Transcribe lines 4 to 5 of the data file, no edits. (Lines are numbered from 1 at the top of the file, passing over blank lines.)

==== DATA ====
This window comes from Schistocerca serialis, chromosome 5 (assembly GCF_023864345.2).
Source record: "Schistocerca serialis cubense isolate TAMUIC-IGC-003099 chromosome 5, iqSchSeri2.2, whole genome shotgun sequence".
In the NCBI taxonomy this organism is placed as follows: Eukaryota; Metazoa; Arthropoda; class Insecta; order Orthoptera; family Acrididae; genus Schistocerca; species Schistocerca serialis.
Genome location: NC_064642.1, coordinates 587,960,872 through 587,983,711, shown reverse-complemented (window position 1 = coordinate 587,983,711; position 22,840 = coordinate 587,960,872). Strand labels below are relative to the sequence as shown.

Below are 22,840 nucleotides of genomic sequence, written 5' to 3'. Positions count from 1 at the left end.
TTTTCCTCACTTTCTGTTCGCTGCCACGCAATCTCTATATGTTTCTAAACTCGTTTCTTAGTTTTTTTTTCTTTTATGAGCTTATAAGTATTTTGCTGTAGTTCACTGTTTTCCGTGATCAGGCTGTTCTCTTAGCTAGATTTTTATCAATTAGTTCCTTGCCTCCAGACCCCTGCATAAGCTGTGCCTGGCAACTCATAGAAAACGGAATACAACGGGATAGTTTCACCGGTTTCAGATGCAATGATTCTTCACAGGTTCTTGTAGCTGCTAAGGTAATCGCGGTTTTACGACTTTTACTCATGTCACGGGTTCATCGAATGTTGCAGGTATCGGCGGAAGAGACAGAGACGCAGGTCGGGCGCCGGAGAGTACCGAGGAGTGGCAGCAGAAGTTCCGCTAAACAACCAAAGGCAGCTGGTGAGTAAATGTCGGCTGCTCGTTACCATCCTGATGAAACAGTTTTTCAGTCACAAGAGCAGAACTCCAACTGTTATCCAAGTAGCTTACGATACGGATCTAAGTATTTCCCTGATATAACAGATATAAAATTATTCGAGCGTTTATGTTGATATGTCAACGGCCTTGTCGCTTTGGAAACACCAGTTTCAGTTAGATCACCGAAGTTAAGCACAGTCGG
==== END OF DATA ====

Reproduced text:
Genome location: NC_064642.1, coordinates 587,960,872 through 587,983,711, shown reverse-complemented (window position 1 = coordinate 587,983,711; position 22,840 = coordinate 587,960,872). Strand labels below are relative to the sequence as shown.

Below are 22,840 nucleotides of genomic sequence, written 5' to 3'. Positions count from 1 at the left end.